At a time when the nation’s universities and colleges are moving to an online learning environment, AACTE is prepared to support the transition through webinars, resource sharing, and engagement. Next week, technology and online learning experts from the AACTE Innovation and Technology Committee are hosting a 90-minute webinar, Thursday, March 26 from 1:00 – 2:30 p.m. The webinar is open to all AACTE members.
The How to Transition to an Online Learning Environment webinar will address transitioning to online instruction for 30 minutes, followed by a 60-minute Q&A session for members to ask questions of AACTE resident experts. Much like virtual office hours, AACTE members can access our Innovation and Technology Committee members with questions specific to their local context.
The webinar will be recorded and hosted on our resource page for members to access at any time.
The University of Central Florida (UCF) has moved their work with TeachLivE to remote servers to allow teacher candidates throughout the duration of the COVID-19 Pandemic to use simulations of classrooms to observe student teaching competencies. UCF invites teacher educators from other teacher training institutions to use the TeachLivE platform.
TeachLivE now has the capability to observe student teachers interacting with elementary (option for inclusive setting), middle, and high school (option for inclusive setting) classrooms. Users may request English Language Learning avatars (Spanish).We also support preparation for parent-teacher and teacher-principal conferences. These virtual simulations can occur with an instructor observing a prospective teacher interacting remotely with students in one of the TeachLivE environments or used in an online setting with peers watching each other to provide feedback. The instructor can record data about specific student teaching competencies and providing feedback to the prospective teachers.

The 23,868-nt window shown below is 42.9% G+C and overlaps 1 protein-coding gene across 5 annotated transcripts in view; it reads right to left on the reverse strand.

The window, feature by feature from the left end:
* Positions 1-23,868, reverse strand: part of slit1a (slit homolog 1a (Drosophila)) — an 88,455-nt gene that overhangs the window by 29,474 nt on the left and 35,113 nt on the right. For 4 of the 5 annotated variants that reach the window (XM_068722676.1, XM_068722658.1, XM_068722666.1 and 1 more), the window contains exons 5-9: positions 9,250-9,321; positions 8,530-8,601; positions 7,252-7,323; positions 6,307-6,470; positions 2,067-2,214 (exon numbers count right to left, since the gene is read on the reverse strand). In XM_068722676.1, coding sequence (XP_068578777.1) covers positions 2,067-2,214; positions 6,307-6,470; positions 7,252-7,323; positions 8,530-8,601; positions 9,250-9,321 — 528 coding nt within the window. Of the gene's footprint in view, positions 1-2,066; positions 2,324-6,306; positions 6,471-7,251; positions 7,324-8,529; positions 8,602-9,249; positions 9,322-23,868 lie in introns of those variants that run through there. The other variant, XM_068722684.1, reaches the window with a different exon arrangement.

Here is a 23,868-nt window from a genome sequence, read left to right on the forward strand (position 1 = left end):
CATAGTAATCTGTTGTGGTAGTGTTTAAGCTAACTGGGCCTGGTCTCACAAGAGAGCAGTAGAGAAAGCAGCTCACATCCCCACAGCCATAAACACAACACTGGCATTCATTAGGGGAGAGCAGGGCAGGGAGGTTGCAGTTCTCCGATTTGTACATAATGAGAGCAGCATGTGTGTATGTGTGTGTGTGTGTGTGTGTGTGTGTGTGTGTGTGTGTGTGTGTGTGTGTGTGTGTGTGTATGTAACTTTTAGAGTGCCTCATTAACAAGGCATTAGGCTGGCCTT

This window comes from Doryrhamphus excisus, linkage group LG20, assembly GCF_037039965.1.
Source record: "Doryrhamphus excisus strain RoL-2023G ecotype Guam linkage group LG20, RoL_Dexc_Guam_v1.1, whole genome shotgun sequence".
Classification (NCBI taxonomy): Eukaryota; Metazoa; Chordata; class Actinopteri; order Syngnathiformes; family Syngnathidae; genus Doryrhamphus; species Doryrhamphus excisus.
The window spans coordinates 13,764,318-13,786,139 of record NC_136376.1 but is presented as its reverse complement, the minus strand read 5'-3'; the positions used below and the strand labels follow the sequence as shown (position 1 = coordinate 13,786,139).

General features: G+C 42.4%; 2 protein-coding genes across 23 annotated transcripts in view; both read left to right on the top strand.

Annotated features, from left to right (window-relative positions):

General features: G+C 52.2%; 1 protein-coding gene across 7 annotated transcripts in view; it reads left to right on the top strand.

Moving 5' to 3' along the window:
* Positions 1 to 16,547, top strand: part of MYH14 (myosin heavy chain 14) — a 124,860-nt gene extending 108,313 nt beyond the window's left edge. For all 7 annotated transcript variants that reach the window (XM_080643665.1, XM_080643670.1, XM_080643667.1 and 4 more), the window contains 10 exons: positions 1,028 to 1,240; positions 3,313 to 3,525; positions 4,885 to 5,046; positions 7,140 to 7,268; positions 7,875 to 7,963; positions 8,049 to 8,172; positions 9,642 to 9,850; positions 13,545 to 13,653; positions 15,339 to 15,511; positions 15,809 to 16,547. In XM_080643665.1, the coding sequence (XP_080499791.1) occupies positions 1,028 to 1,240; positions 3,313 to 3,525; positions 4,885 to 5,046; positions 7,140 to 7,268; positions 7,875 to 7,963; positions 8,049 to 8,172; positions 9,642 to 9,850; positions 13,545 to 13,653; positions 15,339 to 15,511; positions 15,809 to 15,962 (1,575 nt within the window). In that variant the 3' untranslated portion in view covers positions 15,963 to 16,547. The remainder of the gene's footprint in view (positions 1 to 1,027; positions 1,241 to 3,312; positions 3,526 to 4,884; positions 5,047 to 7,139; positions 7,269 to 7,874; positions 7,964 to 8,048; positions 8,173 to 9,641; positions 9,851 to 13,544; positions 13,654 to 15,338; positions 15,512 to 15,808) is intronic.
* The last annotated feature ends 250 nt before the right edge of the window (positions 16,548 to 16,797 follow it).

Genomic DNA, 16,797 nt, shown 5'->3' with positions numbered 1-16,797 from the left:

AACTE Responds to COVID-19
As the United States responds to the COVID-19 pandemic, federal agencies connected to the education and care of our nation’s higher education and PK-12 students are releasing information and guidance for taking action, as well as flexibilities and waivers offered.
The U.S. Department of Education offered a phone call to K-12 stakeholder on Friday March 20, 2020, with officials from the Department, the CDC, and the U.S. Department of Agriculture. The Department has posted a readout of the call, with links to resources on servicing students with disabilities, student loan relief, student privacy, and more.
Main Links for COVID-19 Information
U.S. Department of Education
U.S. Department of Agriculture Food and Nutrition Service
Centers for Disease Control
AACTE Responds to COVID-19
This blog post is written by AACTE consultant Jane West and is intended to provide updated information. The views expressed in this post do not necessarily reflect the views of AACTE.